Bears undrafted rookie Ledarius Mack out to prove he’s more than Khalil’s brother

The family connection obviously helped Ledarius land a spot with the Bears after the draft, but it’ll take more than that to keep him in the NFL. Based on his history, he’s capable of earning it.

SHARE Bears undrafted rookie Ledarius Mack out to prove he’s more than Khalil’s brother
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Mack had 11 tackles for loss as a senior at Buffalo.

This isn’t the first time Ledarius Mack’s last name opened a door for him.

Being the younger brother of one of the NFL’s most dominant players has its advantages, but it only goes so far. While Khalil Mack was instrumental in getting Buffalo to recruit him, Ledarius fought for everything after that.

“The thing we talked about with him and his father was, ‘Hey, that name might help bring you in the room, but everything you’re gonna earn here will be based on what you do,’” Bulls coach Lance Leipold said. “And he embraced that. He became a captain. He’s not a captain because he’s Khalil’s brother. He’s a captain because he’s well respected because of how he goes about it. So I would never bet against him.”

After two strong seasons at Buffalo, Ledarius Mack’s pedigree helped him again. He went undrafted, but quickly landed with the Bears in a move that undoubtedly had something to do with his big brother.

But it wasn’t entirely the family connection.

Mack climbed from being a lightly recruited high school player in South Florida — just like Khalil — and playing at a relatively unknown junior college to become one of the top defensive players in the MAC. He capped his college career with 11 tackles for loss, including seven sacks, and three forced fumbles last season.

Buffalo listed Ledarius at 6-1, 240 pounds, but ESPN analyst Rene Ingoglia estimated he’s probably 2 inches shorter and five-to-10 pounds lighter. That’s a big difference from Khalil at 6-3, 269, and it’s unlikely Ledarius will continue playing as edge rusher like he did in college.

Instead, his path will be as a traditional linebacker who can drop into coverage and play a role on special teams. He played special teams both seasons at Buffalo. Leipold said multiple NFL teams inquired about his ability to play fullback as well.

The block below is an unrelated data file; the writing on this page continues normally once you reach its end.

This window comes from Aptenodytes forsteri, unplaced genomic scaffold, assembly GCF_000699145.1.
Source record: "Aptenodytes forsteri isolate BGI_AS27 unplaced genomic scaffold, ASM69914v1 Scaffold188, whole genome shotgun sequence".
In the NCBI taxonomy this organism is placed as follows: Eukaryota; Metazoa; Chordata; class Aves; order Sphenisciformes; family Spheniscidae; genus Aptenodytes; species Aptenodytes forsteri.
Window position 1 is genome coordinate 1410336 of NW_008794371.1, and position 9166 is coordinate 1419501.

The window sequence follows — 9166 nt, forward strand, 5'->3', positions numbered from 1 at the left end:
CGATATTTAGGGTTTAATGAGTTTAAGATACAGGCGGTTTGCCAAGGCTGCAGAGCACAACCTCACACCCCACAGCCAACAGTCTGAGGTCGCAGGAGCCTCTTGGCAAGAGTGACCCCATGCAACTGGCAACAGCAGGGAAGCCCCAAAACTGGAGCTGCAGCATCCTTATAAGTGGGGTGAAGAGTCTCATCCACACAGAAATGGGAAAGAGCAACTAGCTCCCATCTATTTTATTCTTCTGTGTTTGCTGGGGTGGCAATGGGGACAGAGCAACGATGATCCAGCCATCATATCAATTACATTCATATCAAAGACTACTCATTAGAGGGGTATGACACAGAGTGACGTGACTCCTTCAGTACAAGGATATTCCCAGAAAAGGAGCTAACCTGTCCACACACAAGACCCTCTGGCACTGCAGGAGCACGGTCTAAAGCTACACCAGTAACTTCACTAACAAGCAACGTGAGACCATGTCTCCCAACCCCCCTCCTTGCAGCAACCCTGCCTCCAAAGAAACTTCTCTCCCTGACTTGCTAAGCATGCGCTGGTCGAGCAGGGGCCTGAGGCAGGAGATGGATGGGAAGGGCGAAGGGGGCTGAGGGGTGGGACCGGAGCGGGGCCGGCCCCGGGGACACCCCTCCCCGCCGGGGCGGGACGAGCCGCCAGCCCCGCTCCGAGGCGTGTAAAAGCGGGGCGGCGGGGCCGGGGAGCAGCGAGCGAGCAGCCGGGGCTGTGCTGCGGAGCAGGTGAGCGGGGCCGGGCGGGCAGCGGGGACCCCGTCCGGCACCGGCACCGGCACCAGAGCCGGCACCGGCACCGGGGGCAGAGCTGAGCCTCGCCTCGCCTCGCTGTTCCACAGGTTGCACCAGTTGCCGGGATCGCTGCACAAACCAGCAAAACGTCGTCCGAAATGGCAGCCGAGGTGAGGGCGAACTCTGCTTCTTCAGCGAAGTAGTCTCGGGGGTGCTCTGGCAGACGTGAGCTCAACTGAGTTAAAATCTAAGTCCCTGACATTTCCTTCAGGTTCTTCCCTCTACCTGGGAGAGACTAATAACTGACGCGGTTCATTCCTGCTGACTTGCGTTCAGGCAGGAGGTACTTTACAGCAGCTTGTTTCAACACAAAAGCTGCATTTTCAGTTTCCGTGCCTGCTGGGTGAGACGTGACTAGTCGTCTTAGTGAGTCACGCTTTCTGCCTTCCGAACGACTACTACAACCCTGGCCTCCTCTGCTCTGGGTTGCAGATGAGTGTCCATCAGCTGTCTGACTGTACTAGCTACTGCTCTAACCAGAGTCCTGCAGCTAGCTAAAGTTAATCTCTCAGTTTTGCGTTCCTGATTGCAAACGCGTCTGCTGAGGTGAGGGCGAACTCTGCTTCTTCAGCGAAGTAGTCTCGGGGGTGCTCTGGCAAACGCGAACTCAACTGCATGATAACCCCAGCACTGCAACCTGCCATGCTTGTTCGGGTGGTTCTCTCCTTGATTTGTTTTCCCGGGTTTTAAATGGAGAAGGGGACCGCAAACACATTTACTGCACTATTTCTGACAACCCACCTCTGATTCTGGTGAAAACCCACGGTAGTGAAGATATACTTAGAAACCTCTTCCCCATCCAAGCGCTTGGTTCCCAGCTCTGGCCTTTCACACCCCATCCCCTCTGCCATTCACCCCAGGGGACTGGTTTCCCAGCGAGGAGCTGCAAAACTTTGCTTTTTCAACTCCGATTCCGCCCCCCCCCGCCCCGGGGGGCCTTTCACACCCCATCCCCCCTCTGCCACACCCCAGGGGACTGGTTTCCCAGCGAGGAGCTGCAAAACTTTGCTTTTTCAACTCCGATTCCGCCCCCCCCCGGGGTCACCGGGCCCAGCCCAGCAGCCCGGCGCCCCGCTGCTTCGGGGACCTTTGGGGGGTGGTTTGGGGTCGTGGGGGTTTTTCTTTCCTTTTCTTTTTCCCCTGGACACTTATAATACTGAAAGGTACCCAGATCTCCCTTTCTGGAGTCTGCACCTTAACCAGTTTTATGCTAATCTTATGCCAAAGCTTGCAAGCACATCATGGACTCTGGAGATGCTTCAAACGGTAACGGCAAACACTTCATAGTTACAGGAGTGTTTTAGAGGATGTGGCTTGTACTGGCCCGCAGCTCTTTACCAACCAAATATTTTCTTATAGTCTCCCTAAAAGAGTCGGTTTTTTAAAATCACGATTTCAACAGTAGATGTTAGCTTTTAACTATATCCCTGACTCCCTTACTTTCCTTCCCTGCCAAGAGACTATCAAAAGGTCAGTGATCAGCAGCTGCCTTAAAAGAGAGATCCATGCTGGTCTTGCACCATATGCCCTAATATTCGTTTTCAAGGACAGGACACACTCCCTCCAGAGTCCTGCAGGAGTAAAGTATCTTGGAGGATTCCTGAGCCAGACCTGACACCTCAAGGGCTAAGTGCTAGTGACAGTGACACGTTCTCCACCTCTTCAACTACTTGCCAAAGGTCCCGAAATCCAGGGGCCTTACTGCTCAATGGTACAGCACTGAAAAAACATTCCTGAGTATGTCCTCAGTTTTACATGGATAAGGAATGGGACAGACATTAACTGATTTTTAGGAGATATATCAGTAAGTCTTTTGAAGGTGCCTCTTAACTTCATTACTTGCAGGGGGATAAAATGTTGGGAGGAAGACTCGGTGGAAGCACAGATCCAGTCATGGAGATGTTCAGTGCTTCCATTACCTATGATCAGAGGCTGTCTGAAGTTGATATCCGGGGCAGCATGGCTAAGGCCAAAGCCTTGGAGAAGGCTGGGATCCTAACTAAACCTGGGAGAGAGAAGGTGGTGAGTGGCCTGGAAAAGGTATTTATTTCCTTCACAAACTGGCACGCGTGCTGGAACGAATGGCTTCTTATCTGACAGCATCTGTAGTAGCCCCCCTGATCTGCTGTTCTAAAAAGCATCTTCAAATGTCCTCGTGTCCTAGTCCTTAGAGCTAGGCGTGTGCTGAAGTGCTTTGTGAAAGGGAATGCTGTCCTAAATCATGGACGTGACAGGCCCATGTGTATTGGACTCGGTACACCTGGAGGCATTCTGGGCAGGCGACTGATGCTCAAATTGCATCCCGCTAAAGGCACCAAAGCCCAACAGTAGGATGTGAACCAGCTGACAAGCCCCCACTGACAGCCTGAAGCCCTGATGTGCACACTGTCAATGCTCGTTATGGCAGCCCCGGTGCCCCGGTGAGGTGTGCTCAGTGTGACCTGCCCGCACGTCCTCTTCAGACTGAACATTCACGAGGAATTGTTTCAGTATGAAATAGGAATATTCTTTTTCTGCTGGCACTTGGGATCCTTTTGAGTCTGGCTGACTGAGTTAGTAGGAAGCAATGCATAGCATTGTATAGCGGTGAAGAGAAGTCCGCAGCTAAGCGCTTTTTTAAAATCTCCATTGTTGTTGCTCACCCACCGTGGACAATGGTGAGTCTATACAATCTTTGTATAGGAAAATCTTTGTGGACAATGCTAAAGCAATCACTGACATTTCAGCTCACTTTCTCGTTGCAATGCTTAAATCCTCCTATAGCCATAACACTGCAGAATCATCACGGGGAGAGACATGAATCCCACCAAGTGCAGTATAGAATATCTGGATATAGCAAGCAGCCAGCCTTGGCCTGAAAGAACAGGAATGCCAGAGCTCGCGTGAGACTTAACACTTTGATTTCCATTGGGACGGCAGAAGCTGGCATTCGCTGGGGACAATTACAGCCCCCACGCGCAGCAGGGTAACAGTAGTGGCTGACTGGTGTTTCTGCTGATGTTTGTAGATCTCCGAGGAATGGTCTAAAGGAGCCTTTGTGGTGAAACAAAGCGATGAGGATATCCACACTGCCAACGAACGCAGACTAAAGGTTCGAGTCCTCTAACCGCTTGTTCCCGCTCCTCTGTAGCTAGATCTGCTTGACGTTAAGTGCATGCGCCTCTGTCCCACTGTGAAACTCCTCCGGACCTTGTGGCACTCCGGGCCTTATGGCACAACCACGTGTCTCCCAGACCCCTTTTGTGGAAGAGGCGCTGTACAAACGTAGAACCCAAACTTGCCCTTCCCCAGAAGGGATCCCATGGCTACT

“His size probably held him back from being drafted, but you see the work ethic, the effort and all those things he brought to our program,” Leipold said. “He just kept getting better. I know the NFL is not necessarily into developing players, but he has not come close to reaching his ceiling yet — and he has the drive and the work ethic to achieve that.”

Ingoglia came away with a similar impression after doing Buffalo games for ESPN the last two seasons.

Between the broadcasts and studying film, he believed NFL scouts and draft analysts were missing out on a quality prospect. It helped that he did the Buffalo-Temple game, in which Mack had a strip-sack that looked an awful lot like his brother’s artistry.

“I came out of there really thinking about Ledarius Mack,” Ingoglia said. “He’s better than people gave him credit for.

“They always want to compare him to his brother. He’s not his brother. Hopefully everybody in Chicago knows that. And that’s tough shoes to fill for the kid. But he’s athletic and he’s a hard worker. Special teams is the way he can make the team, but he’s got potential beyond that.”

And that’s where being Khalil’s little brother is a positive again. Imagine any rookie going to a team where someone like him is intent on being his mentor. Ledarius might not get on the field for the Bears until training camp, but if he’s working out and studying under his brother, he’ll be in better shape than most rookies.

That head start might be just the opportunity he needs to prove he deserves a shot with the Bears.

“Here’s the one thing I learned pretty quickly with him: Don’t ever count Ledarius out,” Leipold said. “Don’t count a Mack out. From meeting their father, Sandy, there is a drive and work ethic and humility that I haven’t seen in 30 years of coaching. There’s just something about them.”

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